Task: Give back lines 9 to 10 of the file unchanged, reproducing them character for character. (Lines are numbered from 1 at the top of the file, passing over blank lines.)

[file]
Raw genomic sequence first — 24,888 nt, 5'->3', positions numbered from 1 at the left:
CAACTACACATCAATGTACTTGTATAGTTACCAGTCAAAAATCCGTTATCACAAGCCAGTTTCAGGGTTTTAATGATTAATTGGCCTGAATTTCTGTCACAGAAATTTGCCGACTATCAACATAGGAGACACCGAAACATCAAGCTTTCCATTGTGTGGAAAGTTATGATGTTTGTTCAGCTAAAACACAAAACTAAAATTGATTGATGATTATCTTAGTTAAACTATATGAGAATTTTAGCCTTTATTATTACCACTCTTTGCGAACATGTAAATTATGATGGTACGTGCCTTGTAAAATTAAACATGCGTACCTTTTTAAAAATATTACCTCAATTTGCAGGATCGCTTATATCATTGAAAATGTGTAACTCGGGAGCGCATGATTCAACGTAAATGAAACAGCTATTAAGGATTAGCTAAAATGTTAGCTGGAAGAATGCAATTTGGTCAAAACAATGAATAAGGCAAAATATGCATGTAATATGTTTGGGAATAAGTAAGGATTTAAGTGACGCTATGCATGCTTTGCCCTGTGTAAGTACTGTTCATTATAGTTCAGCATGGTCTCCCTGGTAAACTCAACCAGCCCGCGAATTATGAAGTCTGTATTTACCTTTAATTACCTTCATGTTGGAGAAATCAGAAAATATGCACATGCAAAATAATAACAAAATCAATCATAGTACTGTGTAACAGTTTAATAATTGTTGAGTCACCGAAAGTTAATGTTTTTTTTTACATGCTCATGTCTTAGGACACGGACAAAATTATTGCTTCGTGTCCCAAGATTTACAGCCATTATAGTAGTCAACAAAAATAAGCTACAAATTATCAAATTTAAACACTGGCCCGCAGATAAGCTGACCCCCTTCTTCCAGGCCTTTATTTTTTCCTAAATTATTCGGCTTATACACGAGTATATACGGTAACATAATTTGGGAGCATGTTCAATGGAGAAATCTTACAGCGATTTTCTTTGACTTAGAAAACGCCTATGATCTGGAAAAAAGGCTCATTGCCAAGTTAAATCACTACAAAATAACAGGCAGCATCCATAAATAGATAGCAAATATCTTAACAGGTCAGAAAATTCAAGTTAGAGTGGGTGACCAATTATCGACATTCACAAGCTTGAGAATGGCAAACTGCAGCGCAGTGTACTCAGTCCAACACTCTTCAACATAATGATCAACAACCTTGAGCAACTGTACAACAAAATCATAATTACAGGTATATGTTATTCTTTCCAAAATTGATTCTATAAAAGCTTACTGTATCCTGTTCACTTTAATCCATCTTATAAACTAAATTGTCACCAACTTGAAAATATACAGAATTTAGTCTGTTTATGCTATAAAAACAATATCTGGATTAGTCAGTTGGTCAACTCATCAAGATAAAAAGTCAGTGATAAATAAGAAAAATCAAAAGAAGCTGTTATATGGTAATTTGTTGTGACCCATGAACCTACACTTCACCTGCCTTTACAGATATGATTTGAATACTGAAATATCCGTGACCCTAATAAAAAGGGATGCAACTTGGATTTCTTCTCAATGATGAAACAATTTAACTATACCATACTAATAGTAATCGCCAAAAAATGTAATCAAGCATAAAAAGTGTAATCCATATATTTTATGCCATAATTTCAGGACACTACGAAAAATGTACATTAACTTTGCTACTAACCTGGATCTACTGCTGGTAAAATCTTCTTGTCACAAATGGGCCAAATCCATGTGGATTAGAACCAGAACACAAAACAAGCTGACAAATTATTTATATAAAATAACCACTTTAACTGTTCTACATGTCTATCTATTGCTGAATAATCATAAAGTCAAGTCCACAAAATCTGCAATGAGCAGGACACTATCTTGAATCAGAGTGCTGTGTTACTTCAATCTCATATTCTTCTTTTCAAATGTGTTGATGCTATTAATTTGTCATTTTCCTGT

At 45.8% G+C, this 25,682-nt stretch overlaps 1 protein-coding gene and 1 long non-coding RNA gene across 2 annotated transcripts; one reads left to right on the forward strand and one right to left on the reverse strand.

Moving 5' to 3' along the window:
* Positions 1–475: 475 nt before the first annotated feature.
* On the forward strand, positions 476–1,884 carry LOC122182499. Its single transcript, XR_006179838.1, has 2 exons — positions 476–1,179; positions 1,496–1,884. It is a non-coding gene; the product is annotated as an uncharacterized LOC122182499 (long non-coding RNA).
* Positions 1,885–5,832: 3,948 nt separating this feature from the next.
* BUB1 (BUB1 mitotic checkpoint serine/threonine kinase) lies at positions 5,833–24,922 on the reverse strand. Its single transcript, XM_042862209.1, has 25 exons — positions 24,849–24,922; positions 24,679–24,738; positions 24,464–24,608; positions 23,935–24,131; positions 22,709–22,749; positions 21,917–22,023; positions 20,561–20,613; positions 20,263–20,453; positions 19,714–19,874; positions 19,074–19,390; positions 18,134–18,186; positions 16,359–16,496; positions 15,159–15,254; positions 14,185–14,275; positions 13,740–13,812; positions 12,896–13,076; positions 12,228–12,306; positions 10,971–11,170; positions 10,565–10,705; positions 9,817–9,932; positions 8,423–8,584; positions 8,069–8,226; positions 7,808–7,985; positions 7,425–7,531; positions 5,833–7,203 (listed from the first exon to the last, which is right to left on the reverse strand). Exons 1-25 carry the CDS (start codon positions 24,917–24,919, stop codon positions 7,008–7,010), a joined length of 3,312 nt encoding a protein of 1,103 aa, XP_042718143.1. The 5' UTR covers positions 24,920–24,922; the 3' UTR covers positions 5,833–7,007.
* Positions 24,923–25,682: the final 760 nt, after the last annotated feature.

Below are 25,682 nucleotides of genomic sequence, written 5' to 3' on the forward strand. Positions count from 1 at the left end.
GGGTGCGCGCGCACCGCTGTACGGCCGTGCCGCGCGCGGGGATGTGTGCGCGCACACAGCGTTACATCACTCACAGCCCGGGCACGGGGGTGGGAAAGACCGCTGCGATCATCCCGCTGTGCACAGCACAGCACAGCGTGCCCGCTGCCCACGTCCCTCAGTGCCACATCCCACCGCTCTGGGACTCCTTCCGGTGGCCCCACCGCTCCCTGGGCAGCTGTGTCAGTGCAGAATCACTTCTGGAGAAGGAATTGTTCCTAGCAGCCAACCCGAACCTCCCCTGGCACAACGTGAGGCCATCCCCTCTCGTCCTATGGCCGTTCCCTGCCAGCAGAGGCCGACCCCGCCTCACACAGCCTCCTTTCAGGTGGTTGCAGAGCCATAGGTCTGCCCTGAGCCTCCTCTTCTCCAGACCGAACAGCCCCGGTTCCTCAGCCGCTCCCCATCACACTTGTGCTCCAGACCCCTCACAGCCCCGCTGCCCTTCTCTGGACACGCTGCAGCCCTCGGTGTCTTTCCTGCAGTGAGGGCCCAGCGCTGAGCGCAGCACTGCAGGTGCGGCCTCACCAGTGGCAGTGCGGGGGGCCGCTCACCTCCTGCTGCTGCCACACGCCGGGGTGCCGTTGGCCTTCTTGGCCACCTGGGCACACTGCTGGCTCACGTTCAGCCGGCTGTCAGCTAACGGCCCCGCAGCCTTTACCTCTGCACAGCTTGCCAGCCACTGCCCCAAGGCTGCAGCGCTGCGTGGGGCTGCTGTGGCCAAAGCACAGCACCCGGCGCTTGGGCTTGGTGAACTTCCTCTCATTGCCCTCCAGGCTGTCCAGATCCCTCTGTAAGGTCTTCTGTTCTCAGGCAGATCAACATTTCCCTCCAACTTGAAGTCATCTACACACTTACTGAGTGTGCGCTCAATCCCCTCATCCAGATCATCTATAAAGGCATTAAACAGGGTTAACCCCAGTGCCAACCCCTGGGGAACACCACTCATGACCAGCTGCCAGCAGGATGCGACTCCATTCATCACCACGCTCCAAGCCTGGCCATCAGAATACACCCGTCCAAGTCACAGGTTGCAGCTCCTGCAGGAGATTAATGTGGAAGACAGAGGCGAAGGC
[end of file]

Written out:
* Positions 24,923–25,682: the final 760 nt, after the last annotated feature.

Below are 25,682 nucleotides of genomic sequence, written 5' to 3' on the forward strand. Positions count from 1 at the left end.